Counseling Questions Stage Fright

Will counseling help my son get over his stage fright?

My son is very afraid to be on stage, which is a huge problem because he's in his school band and is unable to play with them during their concerts. Can counseling help him get over it? I feel like we've tried everything, even working with the school.

14 Answers

Yes! It's the only way to be treated appropriately. Most commonly exposure therapy.
Counseling, coaching, and medications can all be helpful depending on the case. In general, the more you avoid, the stronger the fear becomes, so the goal is to help overcome the fear first in a safe environment, then in real life, as well as trying to get to the root of why this is happening.
Practice makes him perfect.
Finding a good therapist that works with kids and with stage fright, confidence, etc. Find an expert in the area you are looking for. I do believe it could be helpful if your son is willing of course. Any work, exploring and education we can do to learn and evolve from our fears is helpful and can lead us to success and self acceptance.
If you feel like you have tried everything, including working with the school and it has not worked. Talk to your son and see if he is willing or wanting to see a counselor. I believe counseling will help, but do not force him, he really needs to be present and willing.
Yes it should. Depends on the counselor

Performance anxiety is never a good experience to have. A structured Cognitive Behavioral Therapy (CBT) approach may be a good way of addressing his stage fright.
Yes, if he doesn't' have asthma, a beta blocker such as propranolol can go a long way. He should be assessed for hypotizability.
For detailed information on how to get over stage fright, please read this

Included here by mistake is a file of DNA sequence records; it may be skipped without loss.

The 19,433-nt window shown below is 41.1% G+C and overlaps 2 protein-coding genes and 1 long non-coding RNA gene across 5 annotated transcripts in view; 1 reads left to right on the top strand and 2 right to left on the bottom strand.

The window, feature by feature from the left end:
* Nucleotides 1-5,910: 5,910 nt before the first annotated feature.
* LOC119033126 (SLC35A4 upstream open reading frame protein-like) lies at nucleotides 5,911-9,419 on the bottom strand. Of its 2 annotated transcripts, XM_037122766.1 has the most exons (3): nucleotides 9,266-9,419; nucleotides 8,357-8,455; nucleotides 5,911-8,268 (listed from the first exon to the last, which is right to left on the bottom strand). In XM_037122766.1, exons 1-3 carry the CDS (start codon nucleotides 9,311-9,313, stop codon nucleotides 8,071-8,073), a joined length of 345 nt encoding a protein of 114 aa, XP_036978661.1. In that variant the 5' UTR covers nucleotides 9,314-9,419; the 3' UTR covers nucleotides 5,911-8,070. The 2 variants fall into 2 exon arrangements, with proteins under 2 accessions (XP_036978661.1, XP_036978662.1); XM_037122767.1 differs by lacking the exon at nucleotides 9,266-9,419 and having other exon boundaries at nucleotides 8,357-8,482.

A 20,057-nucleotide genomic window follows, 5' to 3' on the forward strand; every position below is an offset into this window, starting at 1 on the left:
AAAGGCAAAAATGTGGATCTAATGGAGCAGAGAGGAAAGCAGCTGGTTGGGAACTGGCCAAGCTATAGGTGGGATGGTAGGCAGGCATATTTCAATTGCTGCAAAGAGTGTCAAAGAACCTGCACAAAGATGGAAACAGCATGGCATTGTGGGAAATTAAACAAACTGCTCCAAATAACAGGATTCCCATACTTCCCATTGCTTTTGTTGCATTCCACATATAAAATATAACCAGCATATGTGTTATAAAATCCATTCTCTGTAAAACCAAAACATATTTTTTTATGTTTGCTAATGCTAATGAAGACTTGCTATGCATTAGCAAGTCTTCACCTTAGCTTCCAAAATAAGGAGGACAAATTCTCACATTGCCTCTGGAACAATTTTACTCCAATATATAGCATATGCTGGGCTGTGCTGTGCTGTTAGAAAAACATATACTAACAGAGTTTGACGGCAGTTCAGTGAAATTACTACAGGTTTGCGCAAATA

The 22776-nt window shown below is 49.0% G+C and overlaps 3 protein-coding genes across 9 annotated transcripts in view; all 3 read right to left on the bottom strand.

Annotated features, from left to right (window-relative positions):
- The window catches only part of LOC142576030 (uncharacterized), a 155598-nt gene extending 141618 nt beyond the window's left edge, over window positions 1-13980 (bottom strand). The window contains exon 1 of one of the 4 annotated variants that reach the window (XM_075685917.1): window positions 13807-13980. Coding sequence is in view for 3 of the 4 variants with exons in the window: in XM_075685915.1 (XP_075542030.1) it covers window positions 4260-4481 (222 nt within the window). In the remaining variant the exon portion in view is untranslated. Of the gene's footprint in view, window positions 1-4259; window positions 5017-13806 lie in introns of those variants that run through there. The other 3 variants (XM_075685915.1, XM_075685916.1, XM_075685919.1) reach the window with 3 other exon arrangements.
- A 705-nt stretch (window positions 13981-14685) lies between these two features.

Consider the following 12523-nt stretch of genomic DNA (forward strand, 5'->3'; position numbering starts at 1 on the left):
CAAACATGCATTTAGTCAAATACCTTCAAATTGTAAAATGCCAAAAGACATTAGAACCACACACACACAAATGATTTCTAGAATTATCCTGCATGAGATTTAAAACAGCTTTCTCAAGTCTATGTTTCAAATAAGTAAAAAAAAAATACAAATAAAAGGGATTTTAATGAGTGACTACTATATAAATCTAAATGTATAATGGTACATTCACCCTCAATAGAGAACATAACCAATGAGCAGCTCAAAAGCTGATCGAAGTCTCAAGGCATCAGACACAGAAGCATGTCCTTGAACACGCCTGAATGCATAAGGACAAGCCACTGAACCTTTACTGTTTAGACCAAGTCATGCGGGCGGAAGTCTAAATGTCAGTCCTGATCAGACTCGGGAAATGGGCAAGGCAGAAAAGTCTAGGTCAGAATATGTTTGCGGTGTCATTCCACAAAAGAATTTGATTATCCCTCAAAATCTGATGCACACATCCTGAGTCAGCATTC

Yes, counseling can help your son with his performance anxiety. 
Counseling might or might not be helpful. If your son is amenable, you might try it. However, if your son has no other mental health problems, then you might try reassuring him that this is not an uncommon problem and is probably temporary. I notice you characterize this a s "huge problem" whereas some degree of stage fright is not uncommon and is not part of a serious psychiatric disorder, presuming it's an isolated problem. I would be loving and supportive and assure him this is something that comes and goes. I would try to alleviate any pressure on him to perform, which will only exacerbate the problem.
Counseling can certainly help particularly with a counselor who can employ cognitive behavioral techniques and exposure therapy. Sometimes, using a medication of SSRI class along with counseling is more rapidly beneficial and sustainable. If the problem is more particularly severe around going on stage and presentations, then a medication named Propranolol to be taken about an hour before going to present or perform is a time tested treatment.
Hope this will be of some help to you.
Counseling could help if your son is willing to work on overcoming his fears.
Phobias happen where they interfere with being able to do what you want. In this case your son would benefit by seeing a psychologist who is experienced at dealing with phobias.